Twitter As a Tool

Unless you are a living version of TV’s MacGyver who can get just about anything done with a paper clip and a stick of gum, you utilize a variety of tools to gain a specific outcome. Hammers are best used for driving nails, Thera-Bands for resistive exercises, your EMR for scheduling, billing and documentation. This is exactly how I suggest you look at using Twitter. There are a number of things that Twitter is really good at facilitating, particularly for PTs.

UNClutter your Content

We had the pleasure of sitting down with some practice management experts at the APTA’s annual Private Practice Section conference in Las Vegas this weekend to discuss some of their tips and tricks for an episode of PT TV. One of their main reasons for using Twitter? Finding content. All agreed that Twitter has replaced an inbox of newsletter subscriptions and bulky RSS readers as their go-to way to find and sort through content.

The majority of major publishers, from the Journal of Sports & Orthopeadic Physical Therapy to the Harvard Business Review, all push their articles out through Twitter daily. You no longer need to bookmark, dig through your inbox, or miss an important piece of news. It’s all delivered to you in one place. If you are a blogger or researcher, you now have a great platform to push out your own content with the click of a button and reach an infinite number of people.

A NEW WAY TO NETWORK

How did we connect with the participants in our video before heading to Las Vegas? You guessed it: Twitter. We were able to search for people attending the conference by following the hashtag (a phrase prefaced by the “#” symbol used to categorize messages) #PPS2012. Many of our participants were also able to meet members of their Twitter network and exchange valuable information at the conference, people they said they would not have been able to connect with otherwise.

Sure, you can make professional connections through Linkedin and exchange messages, but Twitter offers a few features that other social networks don’t . Unless someone has a private Twitter account, you can follow and send messages to anyone (the Commander in Chief, an APTA Board Member, etc.) without needing approval. Furthermore, because you are able to read anyone’s updates regularly, you may realize you have things in common with other PTs you can’t learn from a static online profile. Perhaps you are interested in Femoroacetabular Impingement rehab and you see a colleague post about a new treatment. This is a great opportunity to strike up a conversation. You are able to get a vastly fuller view of a person through their Tweets than you will ever be able to achieve through an hour of mingling at a mixer.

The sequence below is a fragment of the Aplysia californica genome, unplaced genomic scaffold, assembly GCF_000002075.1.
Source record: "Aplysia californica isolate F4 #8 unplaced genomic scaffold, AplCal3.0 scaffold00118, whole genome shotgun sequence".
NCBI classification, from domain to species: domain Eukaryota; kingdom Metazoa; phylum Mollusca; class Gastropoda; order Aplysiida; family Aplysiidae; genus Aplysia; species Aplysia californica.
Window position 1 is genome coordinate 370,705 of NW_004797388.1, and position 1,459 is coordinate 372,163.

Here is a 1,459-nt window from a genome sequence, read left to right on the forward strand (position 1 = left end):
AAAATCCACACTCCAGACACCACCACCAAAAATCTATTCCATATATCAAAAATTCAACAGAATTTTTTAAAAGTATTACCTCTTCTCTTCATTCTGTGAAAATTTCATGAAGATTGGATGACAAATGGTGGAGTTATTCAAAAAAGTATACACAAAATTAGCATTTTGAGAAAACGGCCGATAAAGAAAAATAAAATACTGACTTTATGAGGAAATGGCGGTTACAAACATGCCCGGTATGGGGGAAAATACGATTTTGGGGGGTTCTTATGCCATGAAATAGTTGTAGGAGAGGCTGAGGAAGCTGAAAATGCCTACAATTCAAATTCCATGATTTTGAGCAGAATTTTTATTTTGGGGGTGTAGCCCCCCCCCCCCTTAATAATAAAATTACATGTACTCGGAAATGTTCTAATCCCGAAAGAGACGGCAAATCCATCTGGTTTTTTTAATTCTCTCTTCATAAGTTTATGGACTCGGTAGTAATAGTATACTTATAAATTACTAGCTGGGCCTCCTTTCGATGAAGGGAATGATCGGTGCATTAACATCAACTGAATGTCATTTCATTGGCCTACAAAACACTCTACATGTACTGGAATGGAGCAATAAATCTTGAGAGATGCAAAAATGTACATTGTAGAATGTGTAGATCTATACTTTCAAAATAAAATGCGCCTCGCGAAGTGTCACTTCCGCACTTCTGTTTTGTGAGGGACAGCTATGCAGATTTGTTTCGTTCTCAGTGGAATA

Get Resourceful

As of 2012, there are 465 million Twitter accounts and 175 million Tweets sent a day. That creates the potential to acquire a lot of new knowledge and connections. Think social media is just for young people? The average Twitter user is 39 years old.

While it is important to always consider patient dignity and privacy online, we feel Twitter is a fantastic time saver for PTs. If you are not a Twitter user who has become familiar with the platform and its idiosyncrasies, it can be a bit difficult to “get”. Twitter is very different than many other social mediums, complete with it’s own vocabulary, user base and rules. To make your life easier, we have created a Social Pulse Resource list and short explanatory video to get you started. Learn the basics here.

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